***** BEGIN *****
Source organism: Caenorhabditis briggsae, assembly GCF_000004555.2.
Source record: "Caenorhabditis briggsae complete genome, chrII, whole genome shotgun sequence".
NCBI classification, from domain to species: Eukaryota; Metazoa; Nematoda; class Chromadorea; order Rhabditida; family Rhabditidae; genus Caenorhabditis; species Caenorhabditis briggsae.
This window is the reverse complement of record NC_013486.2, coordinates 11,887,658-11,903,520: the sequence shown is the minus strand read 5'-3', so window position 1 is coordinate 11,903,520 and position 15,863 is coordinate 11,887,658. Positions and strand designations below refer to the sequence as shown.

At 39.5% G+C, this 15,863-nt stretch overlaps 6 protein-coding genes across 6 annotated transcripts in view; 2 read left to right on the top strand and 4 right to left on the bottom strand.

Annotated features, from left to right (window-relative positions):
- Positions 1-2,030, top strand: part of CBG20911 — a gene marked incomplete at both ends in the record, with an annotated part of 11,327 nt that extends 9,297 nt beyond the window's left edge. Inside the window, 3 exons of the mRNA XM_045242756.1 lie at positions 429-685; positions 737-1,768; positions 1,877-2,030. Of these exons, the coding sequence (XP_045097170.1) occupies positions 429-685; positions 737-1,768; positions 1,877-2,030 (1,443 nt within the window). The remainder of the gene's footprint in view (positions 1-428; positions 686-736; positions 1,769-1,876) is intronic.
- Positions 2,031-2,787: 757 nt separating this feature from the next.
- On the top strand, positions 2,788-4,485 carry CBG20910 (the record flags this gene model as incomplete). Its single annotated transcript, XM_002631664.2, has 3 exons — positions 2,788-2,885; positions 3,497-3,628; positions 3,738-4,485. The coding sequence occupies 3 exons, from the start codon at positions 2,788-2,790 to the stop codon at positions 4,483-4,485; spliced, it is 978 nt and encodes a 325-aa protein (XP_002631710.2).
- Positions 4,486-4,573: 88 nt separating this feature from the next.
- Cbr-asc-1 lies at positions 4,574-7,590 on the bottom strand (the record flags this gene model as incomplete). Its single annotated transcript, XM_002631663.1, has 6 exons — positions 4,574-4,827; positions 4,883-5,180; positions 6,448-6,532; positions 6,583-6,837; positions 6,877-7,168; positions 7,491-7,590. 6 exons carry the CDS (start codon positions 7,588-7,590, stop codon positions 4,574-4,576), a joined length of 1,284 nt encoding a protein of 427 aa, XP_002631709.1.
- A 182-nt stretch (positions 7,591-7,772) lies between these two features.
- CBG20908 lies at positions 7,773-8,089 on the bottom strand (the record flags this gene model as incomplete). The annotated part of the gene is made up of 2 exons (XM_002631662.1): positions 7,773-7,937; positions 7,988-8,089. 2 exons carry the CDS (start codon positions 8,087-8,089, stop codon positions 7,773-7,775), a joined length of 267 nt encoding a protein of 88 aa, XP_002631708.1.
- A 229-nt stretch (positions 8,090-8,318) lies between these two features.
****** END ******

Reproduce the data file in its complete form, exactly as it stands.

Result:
Source organism: Caenorhabditis briggsae, assembly GCF_000004555.2.
Source record: "Caenorhabditis briggsae complete genome, chrII, whole genome shotgun sequence".
NCBI classification, from domain to species: Eukaryota; Metazoa; Nematoda; class Chromadorea; order Rhabditida; family Rhabditidae; genus Caenorhabditis; species Caenorhabditis briggsae.
This window is the reverse complement of record NC_013486.2, coordinates 11,887,658-11,903,520: the sequence shown is the minus strand read 5'-3', so window position 1 is coordinate 11,903,520 and position 15,863 is coordinate 11,887,658. Positions and strand designations below refer to the sequence as shown.

At 39.5% G+C, this 15,863-nt stretch overlaps 6 protein-coding genes across 6 annotated transcripts in view; 2 read left to right on the top strand and 4 right to left on the bottom strand.

Annotated features, from left to right (window-relative positions):
- Positions 1-2,030, top strand: part of CBG20911 — a gene marked incomplete at both ends in the record, with an annotated part of 11,327 nt that extends 9,297 nt beyond the window's left edge. Inside the window, 3 exons of the mRNA XM_045242756.1 lie at positions 429-685; positions 737-1,768; positions 1,877-2,030. Of these exons, the coding sequence (XP_045097170.1) occupies positions 429-685; positions 737-1,768; positions 1,877-2,030 (1,443 nt within the window). The remainder of the gene's footprint in view (positions 1-428; positions 686-736; positions 1,769-1,876) is intronic.
- Positions 2,031-2,787: 757 nt separating this feature from the next.
- On the top strand, positions 2,788-4,485 carry CBG20910 (the record flags this gene model as incomplete). Its single annotated transcript, XM_002631664.2, has 3 exons — positions 2,788-2,885; positions 3,497-3,628; positions 3,738-4,485. The coding sequence occupies 3 exons, from the start codon at positions 2,788-2,790 to the stop codon at positions 4,483-4,485; spliced, it is 978 nt and encodes a 325-aa protein (XP_002631710.2).
- Positions 4,486-4,573: 88 nt separating this feature from the next.
- Cbr-asc-1 lies at positions 4,574-7,590 on the bottom strand (the record flags this gene model as incomplete). Its single annotated transcript, XM_002631663.1, has 6 exons — positions 4,574-4,827; positions 4,883-5,180; positions 6,448-6,532; positions 6,583-6,837; positions 6,877-7,168; positions 7,491-7,590. 6 exons carry the CDS (start codon positions 7,588-7,590, stop codon positions 4,574-4,576), a joined length of 1,284 nt encoding a protein of 427 aa, XP_002631709.1.
- A 182-nt stretch (positions 7,591-7,772) lies between these two features.
- CBG20908 lies at positions 7,773-8,089 on the bottom strand (the record flags this gene model as incomplete). The annotated part of the gene is made up of 2 exons (XM_002631662.1): positions 7,773-7,937; positions 7,988-8,089. 2 exons carry the CDS (start codon positions 8,087-8,089, stop codon positions 7,773-7,775), a joined length of 267 nt encoding a protein of 88 aa, XP_002631708.1.
- A 229-nt stretch (positions 8,090-8,318) lies between these two features.